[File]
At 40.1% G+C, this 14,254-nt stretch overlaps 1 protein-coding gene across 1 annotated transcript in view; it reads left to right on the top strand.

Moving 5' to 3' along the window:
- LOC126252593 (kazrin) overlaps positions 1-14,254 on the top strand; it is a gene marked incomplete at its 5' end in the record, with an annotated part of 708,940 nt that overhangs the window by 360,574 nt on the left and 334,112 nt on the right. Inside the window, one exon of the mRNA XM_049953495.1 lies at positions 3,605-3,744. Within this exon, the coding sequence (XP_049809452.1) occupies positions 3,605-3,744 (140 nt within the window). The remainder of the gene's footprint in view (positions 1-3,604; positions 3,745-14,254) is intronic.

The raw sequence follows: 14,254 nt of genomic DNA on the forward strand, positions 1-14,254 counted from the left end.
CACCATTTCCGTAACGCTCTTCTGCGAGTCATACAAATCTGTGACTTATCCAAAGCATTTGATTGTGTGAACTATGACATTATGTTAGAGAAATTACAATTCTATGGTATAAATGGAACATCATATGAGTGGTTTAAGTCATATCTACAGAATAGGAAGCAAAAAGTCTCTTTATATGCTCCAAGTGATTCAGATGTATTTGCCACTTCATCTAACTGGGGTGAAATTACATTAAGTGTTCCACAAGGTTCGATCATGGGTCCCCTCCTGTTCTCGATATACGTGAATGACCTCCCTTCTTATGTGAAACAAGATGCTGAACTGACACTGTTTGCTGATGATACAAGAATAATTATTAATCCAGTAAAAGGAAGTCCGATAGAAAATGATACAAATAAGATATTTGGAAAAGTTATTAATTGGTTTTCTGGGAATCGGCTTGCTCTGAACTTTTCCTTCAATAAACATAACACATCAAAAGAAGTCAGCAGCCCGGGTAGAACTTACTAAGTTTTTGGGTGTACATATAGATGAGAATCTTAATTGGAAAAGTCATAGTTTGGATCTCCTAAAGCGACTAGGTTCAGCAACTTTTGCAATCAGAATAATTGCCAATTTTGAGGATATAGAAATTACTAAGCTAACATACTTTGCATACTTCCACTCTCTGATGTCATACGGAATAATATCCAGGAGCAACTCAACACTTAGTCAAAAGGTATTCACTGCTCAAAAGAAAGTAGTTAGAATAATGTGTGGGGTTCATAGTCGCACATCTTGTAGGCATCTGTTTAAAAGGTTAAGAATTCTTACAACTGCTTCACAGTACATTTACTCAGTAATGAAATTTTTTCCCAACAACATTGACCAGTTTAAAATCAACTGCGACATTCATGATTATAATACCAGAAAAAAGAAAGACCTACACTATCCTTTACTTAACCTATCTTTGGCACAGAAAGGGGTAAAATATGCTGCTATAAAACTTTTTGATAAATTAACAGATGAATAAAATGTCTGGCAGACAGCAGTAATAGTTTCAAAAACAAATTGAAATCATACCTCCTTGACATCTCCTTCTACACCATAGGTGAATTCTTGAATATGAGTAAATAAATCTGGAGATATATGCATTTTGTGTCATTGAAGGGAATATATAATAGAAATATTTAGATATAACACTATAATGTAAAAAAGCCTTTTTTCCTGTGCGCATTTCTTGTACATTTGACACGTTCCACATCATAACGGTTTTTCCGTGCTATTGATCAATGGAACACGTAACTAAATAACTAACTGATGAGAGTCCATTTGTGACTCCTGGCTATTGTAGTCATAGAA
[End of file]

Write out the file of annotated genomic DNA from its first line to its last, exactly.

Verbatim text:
At 40.1% G+C, this 14,254-nt stretch overlaps 1 protein-coding gene across 1 annotated transcript in view; it reads left to right on the top strand.

Moving 5' to 3' along the window:
- LOC126252593 (kazrin) overlaps positions 1-14,254 on the top strand; it is a gene marked incomplete at its 5' end in the record, with an annotated part of 708,940 nt that overhangs the window by 360,574 nt on the left and 334,112 nt on the right. Inside the window, one exon of the mRNA XM_049953495.1 lies at positions 3,605-3,744. Within this exon, the coding sequence (XP_049809452.1) occupies positions 3,605-3,744 (140 nt within the window). The remainder of the gene's footprint in view (positions 1-3,604; positions 3,745-14,254) is intronic.

The raw sequence follows: 14,254 nt of genomic DNA on the forward strand, positions 1-14,254 counted from the left end.
CACCATTTCCGTAACGCTCTTCTGCGAGTCATACAAATCTGTGACTTATCCAAAGCATTTGATTGTGTGAACTATGACATTATGTTAGAGAAATTACAATTCTATGGTATAAATGGAACATCATATGAGTGGTTTAAGTCATATCTACAGAATAGGAAGCAAAAAGTCTCTTTATATGCTCCAAGTGATTCAGATGTATTTGCCACTTCATCTAACTGGGGTGAAATTACATTAAGTGTTCCACAAGGTTCGATCATGGGTCCCCTCCTGTTCTCGATATACGTGAATGACCTCCCTTCTTATGTGAAACAAGATGCTGAACTGACACTGTTTGCTGATGATACAAGAATAATTATTAATCCAGTAAAAGGAAGTCCGATAGAAAATGATACAAATAAGATATTTGGAAAAGTTATTAATTGGTTTTCTGGGAATCGGCTTGCTCTGAACTTTTCCTTCAATAAACATAACACATCAAAAGAAGTCAGCAGCCCGGGTAGAACTTACTAAGTTTTTGGGTGTACATATAGATGAGAATCTTAATTGGAAAAGTCATAGTTTGGATCTCCTAAAGCGACTAGGTTCAGCAACTTTTGCAATCAGAATAATTGCCAATTTTGAGGATATAGAAATTACTAAGCTAACATACTTTGCATACTTCCACTCTCTGATGTCATACGGAATAATATCCAGGAGCAACTCAACACTTAGTCAAAAGGTATTCACTGCTCAAAAGAAAGTAGTTAGAATAATGTGTGGGGTTCATAGTCGCACATCTTGTAGGCATCTGTTTAAAAGGTTAAGAATTCTTACAACTGCTTCACAGTACATTTACTCAGTAATGAAATTTTTTCCCAACAACATTGACCAGTTTAAAATCAACTGCGACATTCATGATTATAATACCAGAAAAAAGAAAGACCTACACTATCCTTTACTTAACCTATCTTTGGCACAGAAAGGGGTAAAATATGCTGCTATAAAACTTTTTGATAAATTAACAGATGAATAAAATGTCTGGCAGACAGCAGTAATAGTTTCAAAAACAAATTGAAATCATACCTCCTTGACATCTCCTTCTACACCATAGGTGAATTCTTGAATATGAGTAAATAAATCTGGAGATATATGCATTTTGTGTCATTGAAGGGAATATATAATAGAAATATTTAGATATAACACTATAATGTAAAAAAGCCTTTTTTCCTGTGCGCATTTCTTGTACATTTGACACGTTCCACATCATAACGGTTTTTCCGTGCTATTGATCAATGGAACACGTAACTAAATAACTAACTGATGAGAGTCCATTTGTGACTCCTGGCTATTGTAGTCATAGAA